AlmaLinux developed a migration tool (opens new window) to make it simple to migrate to AlmaLinux from other Linux distributions including CentOS and CentOS Stream. You can read more details and find guide steps on the Migration wiki page.
# How do I migrate an entire fleet of servers from CentOS to AlmaLinux?
As stated, AlmaLinux is 1:1 compatible with RHEL, which means that your applications and services will remain interoperable. For that reason, you can rapidly migrate any number of servers using the migration tool (opens new window).
# How do I migrate from CentOS 7 to AlmaLinux 8?
AlmaLinux has developed the ELevate project as an initiative to support migrations between a major version of RHEL-derivatives. It uses the Leapp utility (opens new window) and a few patches (opens new window) to support migration from CentOS are used to perform the upgrade. Check the ELevate page for the list of the available migration directions and for the Quickstart Guide.
# How long will AlmaLinux be supported?
The AlmaLinux OS Foundation is committed to supporting AlmaLinux including stable and thoroughly tested updates and security patches until:
# How to Report Bugs
# I found a bug in RHEL; can I contribute the bug fix to AlmaLinux?
Since AlmaLinux is a 1:1 binary compatible with RHEL, it should have the same bugs as the current release of RHEL. AlmaLinux recommends following an "upstream first" approach to fix these bugs by submitting them to CentOS Stream (opens new window). This is the contribution path to get the bug fix into RHEL, which will in turn be rebuilt into AlmaLinux.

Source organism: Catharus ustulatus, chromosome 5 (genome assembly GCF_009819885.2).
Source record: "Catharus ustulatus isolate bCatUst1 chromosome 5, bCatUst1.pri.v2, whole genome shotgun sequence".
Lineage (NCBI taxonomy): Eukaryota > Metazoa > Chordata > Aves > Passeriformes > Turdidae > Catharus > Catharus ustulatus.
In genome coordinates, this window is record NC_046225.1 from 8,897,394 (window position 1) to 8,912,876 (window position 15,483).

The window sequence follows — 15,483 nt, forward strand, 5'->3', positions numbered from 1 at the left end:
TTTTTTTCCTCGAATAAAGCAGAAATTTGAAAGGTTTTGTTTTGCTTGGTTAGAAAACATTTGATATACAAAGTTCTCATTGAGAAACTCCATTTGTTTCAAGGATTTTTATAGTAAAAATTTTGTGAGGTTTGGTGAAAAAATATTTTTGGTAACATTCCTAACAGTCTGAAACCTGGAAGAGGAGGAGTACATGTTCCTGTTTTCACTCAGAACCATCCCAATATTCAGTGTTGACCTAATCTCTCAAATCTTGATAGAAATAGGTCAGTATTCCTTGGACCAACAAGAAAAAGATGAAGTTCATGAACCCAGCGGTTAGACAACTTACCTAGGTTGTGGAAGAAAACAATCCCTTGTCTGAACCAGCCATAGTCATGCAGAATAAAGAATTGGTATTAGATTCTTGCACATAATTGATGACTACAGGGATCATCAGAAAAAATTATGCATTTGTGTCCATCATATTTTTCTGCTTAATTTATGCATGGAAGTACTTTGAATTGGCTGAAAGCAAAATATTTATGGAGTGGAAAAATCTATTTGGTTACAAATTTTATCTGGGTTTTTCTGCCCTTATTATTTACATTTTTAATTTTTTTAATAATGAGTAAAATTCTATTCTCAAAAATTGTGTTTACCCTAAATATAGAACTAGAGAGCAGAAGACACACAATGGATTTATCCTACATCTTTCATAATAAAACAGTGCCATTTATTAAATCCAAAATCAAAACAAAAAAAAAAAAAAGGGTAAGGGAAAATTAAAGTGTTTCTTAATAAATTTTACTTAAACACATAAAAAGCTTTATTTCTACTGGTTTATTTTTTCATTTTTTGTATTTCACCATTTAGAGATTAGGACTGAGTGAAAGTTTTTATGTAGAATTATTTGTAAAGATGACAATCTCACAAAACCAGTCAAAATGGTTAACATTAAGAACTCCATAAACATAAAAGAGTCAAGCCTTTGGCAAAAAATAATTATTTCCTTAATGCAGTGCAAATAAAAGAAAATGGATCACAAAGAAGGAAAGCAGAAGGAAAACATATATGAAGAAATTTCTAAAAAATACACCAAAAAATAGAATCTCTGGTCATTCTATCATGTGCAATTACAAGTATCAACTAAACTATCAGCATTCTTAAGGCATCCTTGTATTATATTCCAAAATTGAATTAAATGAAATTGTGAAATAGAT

# Bug Tracker
You can file AlmaLinux specific bugs on the bugs.almalinux.org (opens new window) providing all the necessary information about an issue and reproducing steps.
# How can I request a package be added to AlmaLinux?
Since AlmaLinux is 1:1 binary compatible with RHEL, it does not add packages to the distribution unless they are added to RHEL. In general, the best place for additional packages is the Extra Packages for Enterprise Linux (EPEL) (opens new window) repository. Any Fedora package that is not in RHEL can be requested (opens new window).
# Trademark notices
Red Hat, Red Hat Enterprise Linux are trademarks or registered trademarks of Red Hat, Inc. or its subsidiaries in the United States and other countries.
Linux® is the registered trademark of Linus Torvalds in the U.S. and other countries.